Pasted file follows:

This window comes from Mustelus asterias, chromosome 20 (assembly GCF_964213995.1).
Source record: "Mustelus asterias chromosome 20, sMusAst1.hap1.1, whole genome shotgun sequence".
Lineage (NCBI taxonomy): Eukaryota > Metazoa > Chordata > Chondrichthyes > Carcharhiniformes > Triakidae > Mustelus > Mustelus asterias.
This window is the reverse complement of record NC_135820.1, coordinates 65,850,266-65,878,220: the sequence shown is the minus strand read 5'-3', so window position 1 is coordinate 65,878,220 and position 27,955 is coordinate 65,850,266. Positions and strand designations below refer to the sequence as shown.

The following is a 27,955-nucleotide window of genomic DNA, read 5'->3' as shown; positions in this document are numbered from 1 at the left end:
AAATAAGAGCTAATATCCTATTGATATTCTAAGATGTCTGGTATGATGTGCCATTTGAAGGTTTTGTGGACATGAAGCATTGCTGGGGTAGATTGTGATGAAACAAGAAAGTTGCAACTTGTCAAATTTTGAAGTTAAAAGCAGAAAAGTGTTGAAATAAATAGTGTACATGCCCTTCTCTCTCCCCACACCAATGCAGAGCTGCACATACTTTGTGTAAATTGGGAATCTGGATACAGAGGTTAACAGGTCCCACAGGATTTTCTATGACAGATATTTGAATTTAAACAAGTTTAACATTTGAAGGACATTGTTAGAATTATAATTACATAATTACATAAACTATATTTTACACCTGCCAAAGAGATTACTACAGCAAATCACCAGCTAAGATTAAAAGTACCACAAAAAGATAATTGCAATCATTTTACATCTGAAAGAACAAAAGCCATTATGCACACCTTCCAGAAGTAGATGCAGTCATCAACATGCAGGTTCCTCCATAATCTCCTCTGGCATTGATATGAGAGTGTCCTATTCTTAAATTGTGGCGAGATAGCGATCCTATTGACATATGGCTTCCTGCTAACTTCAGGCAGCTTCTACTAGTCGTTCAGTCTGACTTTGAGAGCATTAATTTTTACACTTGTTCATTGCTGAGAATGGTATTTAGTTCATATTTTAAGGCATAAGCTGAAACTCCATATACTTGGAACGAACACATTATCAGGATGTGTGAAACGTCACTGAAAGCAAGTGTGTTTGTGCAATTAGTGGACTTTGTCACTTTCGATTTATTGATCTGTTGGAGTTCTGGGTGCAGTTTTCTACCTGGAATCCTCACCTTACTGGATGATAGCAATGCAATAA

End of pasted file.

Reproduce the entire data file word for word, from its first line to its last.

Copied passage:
This window comes from Mustelus asterias, chromosome 20 (assembly GCF_964213995.1).
Source record: "Mustelus asterias chromosome 20, sMusAst1.hap1.1, whole genome shotgun sequence".
Lineage (NCBI taxonomy): Eukaryota > Metazoa > Chordata > Chondrichthyes > Carcharhiniformes > Triakidae > Mustelus > Mustelus asterias.
This window is the reverse complement of record NC_135820.1, coordinates 65,850,266-65,878,220: the sequence shown is the minus strand read 5'-3', so window position 1 is coordinate 65,878,220 and position 27,955 is coordinate 65,850,266. Positions and strand designations below refer to the sequence as shown.

The following is a 27,955-nucleotide window of genomic DNA, read 5'->3' as shown; positions in this document are numbered from 1 at the left end:
AAATAAGAGCTAATATCCTATTGATATTCTAAGATGTCTGGTATGATGTGCCATTTGAAGGTTTTGTGGACATGAAGCATTGCTGGGGTAGATTGTGATGAAACAAGAAAGTTGCAACTTGTCAAATTTTGAAGTTAAAAGCAGAAAAGTGTTGAAATAAATAGTGTACATGCCCTTCTCTCTCCCCACACCAATGCAGAGCTGCACATACTTTGTGTAAATTGGGAATCTGGATACAGAGGTTAACAGGTCCCACAGGATTTTCTATGACAGATATTTGAATTTAAACAAGTTTAACATTTGAAGGACATTGTTAGAATTATAATTACATAATTACATAAACTATATTTTACACCTGCCAAAGAGATTACTACAGCAAATCACCAGCTAAGATTAAAAGTACCACAAAAAGATAATTGCAATCATTTTACATCTGAAAGAACAAAAGCCATTATGCACACCTTCCAGAAGTAGATGCAGTCATCAACATGCAGGTTCCTCCATAATCTCCTCTGGCATTGATATGAGAGTGTCCTATTCTTAAATTGTGGCGAGATAGCGATCCTATTGACATATGGCTTCCTGCTAACTTCAGGCAGCTTCTACTAGTCGTTCAGTCTGACTTTGAGAGCATTAATTTTTACACTTGTTCATTGCTGAGAATGGTATTTAGTTCATATTTTAAGGCATAAGCTGAAACTCCATATACTTGGAACGAACACATTATCAGGATGTGTGAAACGTCACTGAAAGCAAGTGTGTTTGTGCAATTAGTGGACTTTGTCACTTTCGATTTATTGATCTGTTGGAGTTCTGGGTGCAGTTTTCTACCTGGAATCCTCACCTTACTGGATGATAGCAATGCAATAA